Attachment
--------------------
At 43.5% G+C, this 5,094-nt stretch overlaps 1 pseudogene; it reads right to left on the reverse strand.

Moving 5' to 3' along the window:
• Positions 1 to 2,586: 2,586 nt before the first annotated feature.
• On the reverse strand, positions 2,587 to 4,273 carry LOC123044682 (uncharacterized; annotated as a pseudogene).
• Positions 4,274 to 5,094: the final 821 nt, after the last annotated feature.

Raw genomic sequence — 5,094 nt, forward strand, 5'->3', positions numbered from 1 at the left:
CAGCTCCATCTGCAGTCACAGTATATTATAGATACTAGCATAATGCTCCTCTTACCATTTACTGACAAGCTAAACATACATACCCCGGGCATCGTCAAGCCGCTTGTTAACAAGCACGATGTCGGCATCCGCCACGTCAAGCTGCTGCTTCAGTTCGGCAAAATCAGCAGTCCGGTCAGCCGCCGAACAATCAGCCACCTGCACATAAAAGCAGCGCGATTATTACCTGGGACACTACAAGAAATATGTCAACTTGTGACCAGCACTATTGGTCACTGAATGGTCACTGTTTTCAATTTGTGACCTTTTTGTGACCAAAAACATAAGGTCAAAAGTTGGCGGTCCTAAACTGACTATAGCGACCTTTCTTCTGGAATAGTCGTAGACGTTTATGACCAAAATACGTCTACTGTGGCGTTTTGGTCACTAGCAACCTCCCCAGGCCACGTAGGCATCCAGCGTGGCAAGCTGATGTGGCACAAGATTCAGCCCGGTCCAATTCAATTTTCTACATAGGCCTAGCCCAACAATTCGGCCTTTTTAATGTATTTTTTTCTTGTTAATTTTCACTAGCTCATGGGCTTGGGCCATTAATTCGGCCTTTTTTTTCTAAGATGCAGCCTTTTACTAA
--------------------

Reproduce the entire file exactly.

At 43.5% G+C, this 5,094-nt stretch overlaps 1 pseudogene; it reads right to left on the reverse strand.

Moving 5' to 3' along the window:
• Positions 1 to 2,586: 2,586 nt before the first annotated feature.
• On the reverse strand, positions 2,587 to 4,273 carry LOC123044682 (uncharacterized; annotated as a pseudogene).
• Positions 4,274 to 5,094: the final 821 nt, after the last annotated feature.

Raw genomic sequence — 5,094 nt, forward strand, 5'->3', positions numbered from 1 at the left:
CAGCTCCATCTGCAGTCACAGTATATTATAGATACTAGCATAATGCTCCTCTTACCATTTACTGACAAGCTAAACATACATACCCCGGGCATCGTCAAGCCGCTTGTTAACAAGCACGATGTCGGCATCCGCCACGTCAAGCTGCTGCTTCAGTTCGGCAAAATCAGCAGTCCGGTCAGCCGCCGAACAATCAGCCACCTGCACATAAAAGCAGCGCGATTATTACCTGGGACACTACAAGAAATATGTCAACTTGTGACCAGCACTATTGGTCACTGAATGGTCACTGTTTTCAATTTGTGACCTTTTTGTGACCAAAAACATAAGGTCAAAAGTTGGCGGTCCTAAACTGACTATAGCGACCTTTCTTCTGGAATAGTCGTAGACGTTTATGACCAAAATACGTCTACTGTGGCGTTTTGGTCACTAGCAACCTCCCCAGGCCACGTAGGCATCCAGCGTGGCAAGCTGATGTGGCACAAGATTCAGCCCGGTCCAATTCAATTTTCTACATAGGCCTAGCCCAACAATTCGGCCTTTTTAATGTATTTTTTTCTTGTTAATTTTCACTAGCTCATGGGCTTGGGCCATTAATTCGGCCTTTTTTTTCTAAGATGCAGCCTTTTACTAA